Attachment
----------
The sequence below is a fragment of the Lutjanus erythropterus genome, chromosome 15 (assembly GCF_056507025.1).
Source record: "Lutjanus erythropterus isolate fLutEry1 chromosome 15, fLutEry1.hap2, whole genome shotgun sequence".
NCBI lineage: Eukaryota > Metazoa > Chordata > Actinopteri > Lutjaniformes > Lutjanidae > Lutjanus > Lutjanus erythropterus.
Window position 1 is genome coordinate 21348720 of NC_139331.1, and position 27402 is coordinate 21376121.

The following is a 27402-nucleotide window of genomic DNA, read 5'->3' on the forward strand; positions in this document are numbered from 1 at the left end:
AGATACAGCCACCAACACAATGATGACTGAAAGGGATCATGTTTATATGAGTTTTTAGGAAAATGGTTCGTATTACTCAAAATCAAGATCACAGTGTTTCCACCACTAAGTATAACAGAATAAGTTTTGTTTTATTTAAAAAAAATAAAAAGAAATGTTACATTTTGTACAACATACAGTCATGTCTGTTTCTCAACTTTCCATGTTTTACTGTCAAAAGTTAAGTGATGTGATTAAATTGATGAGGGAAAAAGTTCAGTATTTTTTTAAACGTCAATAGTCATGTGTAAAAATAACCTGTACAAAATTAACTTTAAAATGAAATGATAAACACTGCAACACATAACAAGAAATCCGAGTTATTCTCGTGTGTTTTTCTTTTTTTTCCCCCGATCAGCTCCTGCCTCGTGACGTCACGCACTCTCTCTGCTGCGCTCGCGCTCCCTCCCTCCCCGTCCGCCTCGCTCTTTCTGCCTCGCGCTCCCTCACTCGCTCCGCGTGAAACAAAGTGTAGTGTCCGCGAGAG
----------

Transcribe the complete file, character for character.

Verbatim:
The sequence below is a fragment of the Lutjanus erythropterus genome, chromosome 15 (assembly GCF_056507025.1).
Source record: "Lutjanus erythropterus isolate fLutEry1 chromosome 15, fLutEry1.hap2, whole genome shotgun sequence".
NCBI lineage: Eukaryota > Metazoa > Chordata > Actinopteri > Lutjaniformes > Lutjanidae > Lutjanus > Lutjanus erythropterus.
Window position 1 is genome coordinate 21348720 of NC_139331.1, and position 27402 is coordinate 21376121.

The following is a 27402-nucleotide window of genomic DNA, read 5'->3' on the forward strand; positions in this document are numbered from 1 at the left end:
AGATACAGCCACCAACACAATGATGACTGAAAGGGATCATGTTTATATGAGTTTTTAGGAAAATGGTTCGTATTACTCAAAATCAAGATCACAGTGTTTCCACCACTAAGTATAACAGAATAAGTTTTGTTTTATTTAAAAAAAATAAAAAGAAATGTTACATTTTGTACAACATACAGTCATGTCTGTTTCTCAACTTTCCATGTTTTACTGTCAAAAGTTAAGTGATGTGATTAAATTGATGAGGGAAAAAGTTCAGTATTTTTTTAAACGTCAATAGTCATGTGTAAAAATAACCTGTACAAAATTAACTTTAAAATGAAATGATAAACACTGCAACACATAACAAGAAATCCGAGTTATTCTCGTGTGTTTTTCTTTTTTTTCCCCCGATCAGCTCCTGCCTCGTGACGTCACGCACTCTCTCTGCTGCGCTCGCGCTCCCTCCCTCCCCGTCCGCCTCGCTCTTTCTGCCTCGCGCTCCCTCACTCGCTCCGCGTGAAACAAAGTGTAGTGTCCGCGAGAG